Teen daughter ex-husband's wife

(5 Posts)
honeydewcactus Sat 05-Nov-16 16:32:06

I don't know what to say to my daughter who is a very quiet young lady and keeps all her emotions to herself.

I divorced her father 9 years ago. Gradually the contact from him has diminished. He remarried and my daughter had an overnight with them a couple of times before she was a teenager. She's 17 now and doing A levels. In the last few years the contact was a few times a year, out for a pizza for a few hours. This year saw her once in January. Her birthday card was late and he never ever sends gifts or money. He has never revealed his address or telephone number, she just has an email and from what she says he doesn't email her and she doesn't email him.

Years ago he told me never to contact him. I tried to write a letter but it was ripped up in front of her younger brother (who at the age of 14 said he never wanted to see his dad anymore - he is hurt because of the lack of contact). I found his wife's email online and sent her an email, no accusations or anything, just why is he doing this, the children are hurting. She wrote back saying what a wonderful father he is !! (he has taken on her child a couple of years younger than my son).

Last year I complained to his father who tried to get us to all have a meeting but my ex refused to meet. I've spoken with my solicitor and there's nothing I can do legally. We never had a legal arrangement for custody, we just had an agreement of every other weekend and alternate Christmas and New Year, but he has never had them in the holidays or Christmas. I never believed he would do this. The grandparents won't give me his contact details.

Just today (bearing in mind my daughter last saw her father in Jan) she got a letter, written in the wife's hand, congratulating her on her GCSEs, that they knew she would do well, that they are sorry they have let contact slip but they talk about them and wonder how they are doing. That divorce is difficult but it's not their fault. That her own child is angry with his father too (he lives in USA). That they have a birthday present and it would be nice to see you soon (but no suggestion of date) (oh and last year's birthday present was a packet of sweets and a pair of socks).

My daughter hasn't said a word but she's been in her room most of the day. I AM OUTRAGED by a number of things. First that it wasn't even written by him and that the content of the letter was pathetic to the point of meaningless. What was the purpose of it, to lessen their guilt? I just don't know how to respond or what to say to my daughter, I'm fuming inside but I don't know if I should tell her, and anyway she doesn't know I read the letter.

Any advice - what would you feel?

bluecashmere Sat 05-Nov-16 16:45:54

You can't stop her hurting unfortunately. Something incredibly hurtful has happened.

I would be fuming. For his wife to have written is just so wrong. How could they have thought it was a good idea? But some people are idiots.

I think it would be ok to admit to reading the letter because you can show her you understand why she's so upset. It has made her feel bad but in reality it hasn't changed the situation. She already knew she had a crap dad and it could actually help her to accept this, knowing that it will never be any different.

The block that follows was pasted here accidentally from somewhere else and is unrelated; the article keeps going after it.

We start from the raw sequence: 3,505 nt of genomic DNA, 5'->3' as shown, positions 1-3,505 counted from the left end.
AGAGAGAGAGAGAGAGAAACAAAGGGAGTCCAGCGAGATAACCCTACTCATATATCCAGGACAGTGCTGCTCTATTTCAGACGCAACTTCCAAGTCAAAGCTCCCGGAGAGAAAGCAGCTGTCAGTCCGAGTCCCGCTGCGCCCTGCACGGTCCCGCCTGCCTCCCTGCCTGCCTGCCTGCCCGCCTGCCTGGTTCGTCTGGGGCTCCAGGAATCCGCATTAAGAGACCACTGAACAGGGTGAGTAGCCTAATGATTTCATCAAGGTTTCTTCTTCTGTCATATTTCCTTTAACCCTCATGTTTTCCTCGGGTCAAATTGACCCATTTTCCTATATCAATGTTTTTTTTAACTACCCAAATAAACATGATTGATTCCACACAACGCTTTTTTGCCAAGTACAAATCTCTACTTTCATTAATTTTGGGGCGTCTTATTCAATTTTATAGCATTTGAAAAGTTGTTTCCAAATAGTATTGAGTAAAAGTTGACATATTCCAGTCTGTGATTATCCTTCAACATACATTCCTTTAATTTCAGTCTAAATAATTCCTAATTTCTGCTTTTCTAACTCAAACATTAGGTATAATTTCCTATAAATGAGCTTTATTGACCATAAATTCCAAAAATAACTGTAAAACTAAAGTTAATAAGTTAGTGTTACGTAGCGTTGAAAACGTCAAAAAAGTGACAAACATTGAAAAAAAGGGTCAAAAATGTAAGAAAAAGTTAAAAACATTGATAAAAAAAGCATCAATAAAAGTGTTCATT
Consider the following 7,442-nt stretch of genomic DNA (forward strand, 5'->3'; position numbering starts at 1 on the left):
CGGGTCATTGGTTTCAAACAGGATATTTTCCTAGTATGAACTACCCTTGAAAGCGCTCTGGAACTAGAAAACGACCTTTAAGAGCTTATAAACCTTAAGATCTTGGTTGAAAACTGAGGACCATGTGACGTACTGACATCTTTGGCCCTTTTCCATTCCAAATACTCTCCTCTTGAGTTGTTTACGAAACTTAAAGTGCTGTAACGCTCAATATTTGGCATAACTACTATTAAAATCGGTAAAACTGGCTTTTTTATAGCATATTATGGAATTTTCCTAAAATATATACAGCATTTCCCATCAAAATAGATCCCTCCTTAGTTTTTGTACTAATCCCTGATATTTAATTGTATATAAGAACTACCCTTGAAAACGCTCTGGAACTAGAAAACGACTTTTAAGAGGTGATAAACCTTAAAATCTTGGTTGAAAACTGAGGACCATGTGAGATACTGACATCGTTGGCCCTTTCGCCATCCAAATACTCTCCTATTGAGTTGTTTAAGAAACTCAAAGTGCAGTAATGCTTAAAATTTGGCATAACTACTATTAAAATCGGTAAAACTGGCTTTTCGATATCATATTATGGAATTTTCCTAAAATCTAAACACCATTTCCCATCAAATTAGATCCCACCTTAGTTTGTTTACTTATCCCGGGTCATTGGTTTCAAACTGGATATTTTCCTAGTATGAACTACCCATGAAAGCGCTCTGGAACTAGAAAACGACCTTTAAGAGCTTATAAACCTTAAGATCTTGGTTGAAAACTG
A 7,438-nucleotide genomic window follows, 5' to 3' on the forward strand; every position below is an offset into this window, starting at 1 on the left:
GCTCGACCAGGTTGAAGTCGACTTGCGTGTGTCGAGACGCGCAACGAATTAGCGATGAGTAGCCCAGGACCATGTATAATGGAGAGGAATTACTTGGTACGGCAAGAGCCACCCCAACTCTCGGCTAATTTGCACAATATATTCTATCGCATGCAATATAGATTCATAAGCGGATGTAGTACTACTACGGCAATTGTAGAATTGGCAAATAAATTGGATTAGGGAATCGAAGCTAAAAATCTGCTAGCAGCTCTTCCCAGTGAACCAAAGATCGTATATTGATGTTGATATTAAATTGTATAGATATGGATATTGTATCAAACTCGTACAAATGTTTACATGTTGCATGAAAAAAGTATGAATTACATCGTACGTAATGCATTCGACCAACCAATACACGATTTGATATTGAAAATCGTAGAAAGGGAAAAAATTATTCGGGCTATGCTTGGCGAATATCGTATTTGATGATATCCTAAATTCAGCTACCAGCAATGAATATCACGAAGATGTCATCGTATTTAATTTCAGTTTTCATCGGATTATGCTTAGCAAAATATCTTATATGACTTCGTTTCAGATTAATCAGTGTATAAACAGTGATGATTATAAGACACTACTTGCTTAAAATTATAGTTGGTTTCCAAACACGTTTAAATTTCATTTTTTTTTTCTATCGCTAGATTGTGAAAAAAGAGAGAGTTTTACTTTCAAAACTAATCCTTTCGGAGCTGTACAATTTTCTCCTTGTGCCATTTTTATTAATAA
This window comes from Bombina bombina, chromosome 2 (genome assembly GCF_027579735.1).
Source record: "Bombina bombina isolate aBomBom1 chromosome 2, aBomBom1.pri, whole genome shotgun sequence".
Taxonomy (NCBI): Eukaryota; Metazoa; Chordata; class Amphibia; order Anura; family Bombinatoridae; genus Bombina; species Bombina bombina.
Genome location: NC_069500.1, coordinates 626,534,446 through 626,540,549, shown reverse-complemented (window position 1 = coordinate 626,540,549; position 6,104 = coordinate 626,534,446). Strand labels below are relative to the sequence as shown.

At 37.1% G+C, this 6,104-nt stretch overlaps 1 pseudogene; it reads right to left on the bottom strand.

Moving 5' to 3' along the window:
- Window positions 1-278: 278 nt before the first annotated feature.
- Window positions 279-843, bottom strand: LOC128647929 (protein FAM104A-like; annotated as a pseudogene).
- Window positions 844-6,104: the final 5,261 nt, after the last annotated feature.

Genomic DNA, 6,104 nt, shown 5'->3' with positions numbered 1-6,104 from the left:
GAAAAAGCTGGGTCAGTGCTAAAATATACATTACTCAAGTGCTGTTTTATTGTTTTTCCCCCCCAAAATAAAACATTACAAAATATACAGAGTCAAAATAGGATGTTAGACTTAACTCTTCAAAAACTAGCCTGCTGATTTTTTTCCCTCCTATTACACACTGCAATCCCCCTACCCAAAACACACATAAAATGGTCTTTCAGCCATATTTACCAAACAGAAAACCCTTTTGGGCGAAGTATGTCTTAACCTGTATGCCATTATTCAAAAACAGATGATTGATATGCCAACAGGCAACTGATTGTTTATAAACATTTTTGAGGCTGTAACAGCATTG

It's so sad because this 'relationship' with her dad might impact on her own relationships with men in the future.

Perhaps she would like to write a letter in response to get things off her chest? I suppose she wouldn't know where to send it though?

honeydewcactus Sat 05-Nov-16 23:37:01

I spoke with her later and said that I felt for her and that I was angry that the letter was sent, and how pointless it was and that things probably won't change. I suggested she wrote a letter and she said where would I send it. I said send it to her via your grandfather and tell her this is how good your relationship is with your father, that you have to go via his wife, via your grandfather. Anyway, I'm glad I told her, and we went out in the evening and she smiled and laughed.
Would still like to hear what others think.

GloopyGhoul Sat 05-Nov-16 23:42:02

I was your daughter in my teens. My mum just let me know that she loved me, talked a bit about my dad being a weak man rather than a bad man. For me, personally, that was enough.

Lots of love, and try not to badmouth him too much. flowers

honeydewcactus Sun 06-Nov-16 05:06:33

GG>Thanks. I've always said to my children that he loves them in his own way, and when they're older they can be more in control and be the ones to make a move to see him more and there is always hope. I don't speak ill of him but they know that I don't respect him and have been angry, upset and appauled by what he does. Years ago he cancelled on them, so I took them out to the cinema nd guess who was walking out when we got there, with his then girlfriend. The kids went to him to say hi, they were confused because he'd said he was ill. In a text I told him he was disgusting and that's when he told me I was blocked and never contact him again. He didn't invite them to his wedding. I do wonder what his wife's family must think of him that he doesn't see his children. How can his wife even respect him.I wouldn't want to be with a man who doesn't want to see his children. I just don't get it. Thecwhole thing makes me weep, bitter, angry, despairing. These emotions subside and we're happy, just the three of us, but them something like this happens and I start getting an ulcer. Venting.

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